PUBLISHED ON March 17th, 2015

Trade volumes within EA region on the rise

Trade volumes and the number of roaming mobile phone calls across East Africa have increased following efforts by regional leaders to further open up the bloc to members.

A Kenyan official in the Northern Corridor Transit and Transport Coordination Authority, Mr Joseph Nyaga, said voice calls across the four countries have increased by over 1,000 per cent. Those from Kenya have gone up by 260 per cent.

At the same time, the length of time taken to clear cargo at Mombasa Port has reduced as well as movement of goods by road from the facility to Kampala and Kigali. It now takes seven days, compared to 12 in 2007-2008.

Mr Nyaga, who is a former Cabinet minister, spoke last week during the launch of a report on the impact of the Northern Corridor in the region.


“The four presidents (Kenya, Tanzania, Uganda and Rwanda) commissioned the report to assess the progress made since efforts were initiated to ease movement of goods and people in the region,” he said.

Other factors that have opened up the region include a common market protocol that allows easier movement of people, use of identity cards to cross borders, issuance of East African tourist visa and creation of one network area where roaming mobile phone call charges have been standardised.

Mr Nyaga said a study would be conducted to assess the impact of roaming charges on SMS, data and mobile financial services.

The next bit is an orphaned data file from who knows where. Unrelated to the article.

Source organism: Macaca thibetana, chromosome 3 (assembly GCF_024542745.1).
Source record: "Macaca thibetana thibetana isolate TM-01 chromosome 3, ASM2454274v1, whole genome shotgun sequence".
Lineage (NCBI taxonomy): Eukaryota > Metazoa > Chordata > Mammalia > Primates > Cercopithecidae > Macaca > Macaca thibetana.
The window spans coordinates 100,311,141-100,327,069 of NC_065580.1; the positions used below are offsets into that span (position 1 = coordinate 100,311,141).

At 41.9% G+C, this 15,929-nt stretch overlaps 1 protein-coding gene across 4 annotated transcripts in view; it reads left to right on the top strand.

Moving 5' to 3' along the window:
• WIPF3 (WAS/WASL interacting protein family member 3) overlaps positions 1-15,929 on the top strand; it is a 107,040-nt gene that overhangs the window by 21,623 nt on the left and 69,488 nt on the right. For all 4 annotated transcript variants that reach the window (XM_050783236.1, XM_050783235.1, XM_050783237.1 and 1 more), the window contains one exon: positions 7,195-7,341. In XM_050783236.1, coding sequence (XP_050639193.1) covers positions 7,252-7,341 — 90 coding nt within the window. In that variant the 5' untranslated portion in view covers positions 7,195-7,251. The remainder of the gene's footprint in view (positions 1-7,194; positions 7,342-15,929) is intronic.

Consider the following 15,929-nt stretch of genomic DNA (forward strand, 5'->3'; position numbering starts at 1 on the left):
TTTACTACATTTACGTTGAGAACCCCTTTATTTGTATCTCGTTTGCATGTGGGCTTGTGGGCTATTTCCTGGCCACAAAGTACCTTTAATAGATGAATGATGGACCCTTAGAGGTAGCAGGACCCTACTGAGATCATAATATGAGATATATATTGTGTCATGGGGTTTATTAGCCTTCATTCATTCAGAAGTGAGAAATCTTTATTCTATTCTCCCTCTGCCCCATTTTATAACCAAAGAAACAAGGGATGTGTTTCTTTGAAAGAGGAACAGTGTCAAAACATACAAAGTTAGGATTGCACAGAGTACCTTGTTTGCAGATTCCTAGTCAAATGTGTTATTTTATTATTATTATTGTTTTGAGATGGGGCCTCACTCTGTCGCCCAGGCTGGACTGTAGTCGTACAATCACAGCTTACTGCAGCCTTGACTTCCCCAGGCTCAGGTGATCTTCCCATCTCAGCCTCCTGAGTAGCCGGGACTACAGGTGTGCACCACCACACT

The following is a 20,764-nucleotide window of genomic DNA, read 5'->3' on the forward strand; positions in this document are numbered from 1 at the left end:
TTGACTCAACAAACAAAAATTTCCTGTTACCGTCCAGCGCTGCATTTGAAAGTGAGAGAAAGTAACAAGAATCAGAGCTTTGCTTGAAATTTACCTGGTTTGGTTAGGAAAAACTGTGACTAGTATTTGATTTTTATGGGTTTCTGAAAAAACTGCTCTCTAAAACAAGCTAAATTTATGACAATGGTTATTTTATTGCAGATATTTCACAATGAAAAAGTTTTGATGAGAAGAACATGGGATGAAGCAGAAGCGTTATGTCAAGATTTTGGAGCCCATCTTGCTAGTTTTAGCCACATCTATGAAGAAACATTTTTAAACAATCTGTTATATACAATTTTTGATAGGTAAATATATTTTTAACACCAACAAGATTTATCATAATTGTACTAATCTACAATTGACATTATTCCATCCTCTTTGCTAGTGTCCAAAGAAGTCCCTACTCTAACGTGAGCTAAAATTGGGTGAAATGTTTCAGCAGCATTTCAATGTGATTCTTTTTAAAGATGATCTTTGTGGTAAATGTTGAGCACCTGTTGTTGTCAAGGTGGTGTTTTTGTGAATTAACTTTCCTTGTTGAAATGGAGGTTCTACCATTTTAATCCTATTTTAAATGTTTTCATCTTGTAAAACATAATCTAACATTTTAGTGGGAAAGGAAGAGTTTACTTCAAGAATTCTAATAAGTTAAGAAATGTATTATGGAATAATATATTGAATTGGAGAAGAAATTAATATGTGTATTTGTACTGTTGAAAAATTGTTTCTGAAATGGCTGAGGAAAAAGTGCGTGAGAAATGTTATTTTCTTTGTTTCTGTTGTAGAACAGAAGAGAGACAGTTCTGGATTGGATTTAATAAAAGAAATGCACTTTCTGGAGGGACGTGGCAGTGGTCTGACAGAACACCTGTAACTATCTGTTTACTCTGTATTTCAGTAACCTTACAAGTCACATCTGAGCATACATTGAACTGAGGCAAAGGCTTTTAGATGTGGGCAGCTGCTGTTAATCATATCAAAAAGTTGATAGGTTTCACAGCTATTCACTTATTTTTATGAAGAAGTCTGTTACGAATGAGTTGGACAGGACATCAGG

Another measure that has boosted trade volumes include reduction of air fares between Entebbe and Nairobi by 60 per cent.

Movement of trucks within the region has also been eased due to initiatives such as introduction of a single customs declaration, harmonisation of customs laws and instruments.

Plans are afoot to cut the number of weighbridges and reduce congestion at ports as well as border posts.

Corruption, however, remains rampant with the cost of bribes for trucks between Mombasa and Kigali reducing marginally from $864 in 2009 compared to $847 in January 2013, with 93 per cent of the amount paid at weighbridges.

A second corridor that links Dar es Salaam to the region is also in operation and has resulted in ease of doing business.

Source: Daily Nation

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